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May, 2022

May, 2022

2 AM Washington Independent

Link: In a near-future dystopia, the refugees are us.

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May, 2022

2 AM Post Review

Link: Ken Kalfus gives readers an unsettling portrait of a humbled America

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May, 2022

2AM Times Review

Link: A Novel Imagines the Next Wave of Refugees: Americans

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May, 2022

2AM Independent

In the Washington Independent Review of Books: "The end of American exceptionalism feels all too credible in Kalfus’ hands."

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May, 2022

2 AM Post

The Washington Post reviews 2 A.M. in Little America. "An unsettling portrait of a humbled America."

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May, 2022

2AM Times

"Deeply intriguing ... a highly readable, taut novel." 2 A.M. in Little America in the New York Times Book Review.

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May, 2022

2AM in Little America

My new novel, 2 A.M. in Little America is now available in paperback.

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April, 2022

April, 2022

Esquire 2AM

Esquire lists "2 A.M. in Little America" among the 20 best spring books.

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March, 2022

March, 2022

2AM Kirkus

Link: Advance review


From the undersung Kalfus, another tonally intricate triumph, this one about the bewilderment, alienation, and sheer strangeness of being a refugee.

Ron Patterson is an American who fled his native land as civil war and chaos descended. At the book's beginning he's a 20-something migrant in an unnamed country, eking out a subsistence as a repairman, having overstayed his visa, when he meets Marlise, another refugee. For a brief stretch before the unnamed country's politics turn fractious and they're banished and separated, she becomes a friend, companion, and temporary refuge, and he looks for her—or for her afterimage—everywhere he goes from then on. About 10 years later, having bounced from place to place while his homeland's civil conflict simmers on—and while xenophobic and tribal politics take root across the globe—Ron finds himself in one of the last nations that still welcomes castoffs from the once-great, once-smug power. He lives in a filthy banlieue he calls Little America, again in squalor, again with a steady job as a repairman of security-related electronics. The book is, as it keeps (nimbly) reminding us, a camera obscura: partly because indirect and tricky, bent, not-quite-trustable views are the nature of things; partly because of Ron's marginal and scorned status; partly because he's a loner; and partly due to an affliction that makes him see resemblances between people that may not be real (and on the flip side, differences that may not signify much), Ron can make out reality only indirectly, by way of mirrors and shades, and the image he ends up with is inverted, distorted, deeply mysterious. Then, when America's bitter political split starts to replicate itself even in the ghetto—and when he encounters a strangely familiar female schoolmate and is pressed into service as an informant by a detective—the picture gets murkier, scarier, and more peculiar yet. Kalfus has always worked by ingenious indirection; his A Disorder Peculiar to the Country (2006) is a 9/11 novel as seen through the comic lens of an imploding marriage. Here he does so again, and with similar success, creating a commentary on current American politics that never sets foot in America, takes place in a distant future, and takes pains (as its protagonist does) to avoid the overtly partisan.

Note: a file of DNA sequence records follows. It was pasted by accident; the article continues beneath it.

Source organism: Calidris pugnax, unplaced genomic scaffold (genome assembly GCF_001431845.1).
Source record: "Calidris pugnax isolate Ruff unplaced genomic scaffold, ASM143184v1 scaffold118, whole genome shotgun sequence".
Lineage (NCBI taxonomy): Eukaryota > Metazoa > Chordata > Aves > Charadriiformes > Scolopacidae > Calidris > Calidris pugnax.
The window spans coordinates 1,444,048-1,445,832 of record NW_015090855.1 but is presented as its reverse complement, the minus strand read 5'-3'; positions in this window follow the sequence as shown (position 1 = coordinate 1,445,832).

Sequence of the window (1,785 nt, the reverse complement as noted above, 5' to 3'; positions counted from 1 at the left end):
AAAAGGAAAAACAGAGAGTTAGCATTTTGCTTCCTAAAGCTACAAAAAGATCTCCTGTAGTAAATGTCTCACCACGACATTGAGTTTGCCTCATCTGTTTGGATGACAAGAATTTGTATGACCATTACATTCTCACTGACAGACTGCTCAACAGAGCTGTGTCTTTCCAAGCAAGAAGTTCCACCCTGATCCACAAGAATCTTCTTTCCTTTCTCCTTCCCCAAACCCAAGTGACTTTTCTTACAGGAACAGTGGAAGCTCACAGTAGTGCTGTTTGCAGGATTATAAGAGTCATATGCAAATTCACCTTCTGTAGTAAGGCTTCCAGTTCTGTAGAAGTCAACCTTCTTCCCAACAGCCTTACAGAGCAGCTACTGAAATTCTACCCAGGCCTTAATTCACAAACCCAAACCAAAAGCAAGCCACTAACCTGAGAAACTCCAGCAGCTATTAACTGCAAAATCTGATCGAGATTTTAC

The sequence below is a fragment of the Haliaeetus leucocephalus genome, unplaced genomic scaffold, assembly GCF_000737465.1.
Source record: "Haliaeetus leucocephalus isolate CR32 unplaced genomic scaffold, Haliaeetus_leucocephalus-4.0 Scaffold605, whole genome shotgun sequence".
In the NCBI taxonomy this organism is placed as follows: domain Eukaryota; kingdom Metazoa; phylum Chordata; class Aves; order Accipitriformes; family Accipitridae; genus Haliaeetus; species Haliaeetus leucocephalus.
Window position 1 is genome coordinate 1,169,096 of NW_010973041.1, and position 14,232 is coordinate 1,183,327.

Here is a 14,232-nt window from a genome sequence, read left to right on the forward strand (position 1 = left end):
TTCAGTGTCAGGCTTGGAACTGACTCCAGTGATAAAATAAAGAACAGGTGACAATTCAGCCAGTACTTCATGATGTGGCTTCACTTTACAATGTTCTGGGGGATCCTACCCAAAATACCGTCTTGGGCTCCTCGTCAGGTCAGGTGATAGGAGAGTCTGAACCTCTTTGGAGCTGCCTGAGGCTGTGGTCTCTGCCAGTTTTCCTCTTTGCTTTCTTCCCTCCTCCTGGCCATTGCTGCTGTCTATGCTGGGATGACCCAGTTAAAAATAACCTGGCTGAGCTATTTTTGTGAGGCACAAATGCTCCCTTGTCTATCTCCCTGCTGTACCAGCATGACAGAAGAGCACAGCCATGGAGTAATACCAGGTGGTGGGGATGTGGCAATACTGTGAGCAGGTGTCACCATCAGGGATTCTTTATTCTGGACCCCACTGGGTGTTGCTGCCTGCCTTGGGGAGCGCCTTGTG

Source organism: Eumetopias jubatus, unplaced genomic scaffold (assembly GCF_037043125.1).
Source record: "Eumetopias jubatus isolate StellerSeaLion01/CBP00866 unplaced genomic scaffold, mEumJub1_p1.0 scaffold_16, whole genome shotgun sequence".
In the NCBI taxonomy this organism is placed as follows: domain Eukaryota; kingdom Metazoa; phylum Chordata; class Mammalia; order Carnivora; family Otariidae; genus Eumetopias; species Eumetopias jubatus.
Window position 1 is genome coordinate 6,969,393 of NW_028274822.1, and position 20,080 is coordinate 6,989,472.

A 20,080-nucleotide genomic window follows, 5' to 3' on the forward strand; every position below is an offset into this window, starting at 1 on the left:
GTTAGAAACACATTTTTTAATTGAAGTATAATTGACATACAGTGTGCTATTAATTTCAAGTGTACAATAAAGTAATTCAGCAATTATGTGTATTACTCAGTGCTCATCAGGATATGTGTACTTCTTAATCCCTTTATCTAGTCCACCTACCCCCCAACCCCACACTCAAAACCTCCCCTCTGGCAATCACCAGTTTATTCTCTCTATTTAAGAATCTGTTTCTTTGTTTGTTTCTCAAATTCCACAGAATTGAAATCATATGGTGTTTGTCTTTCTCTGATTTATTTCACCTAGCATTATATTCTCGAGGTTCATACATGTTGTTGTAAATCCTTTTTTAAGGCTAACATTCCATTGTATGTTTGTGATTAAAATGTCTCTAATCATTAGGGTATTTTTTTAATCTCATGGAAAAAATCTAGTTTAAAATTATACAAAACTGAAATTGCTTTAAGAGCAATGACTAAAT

A strange, highly compelling tale about what happens when American privilege and insulation get turned inside out.

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March, 2022

2AM Kirkus

A starred review in Kirkus!

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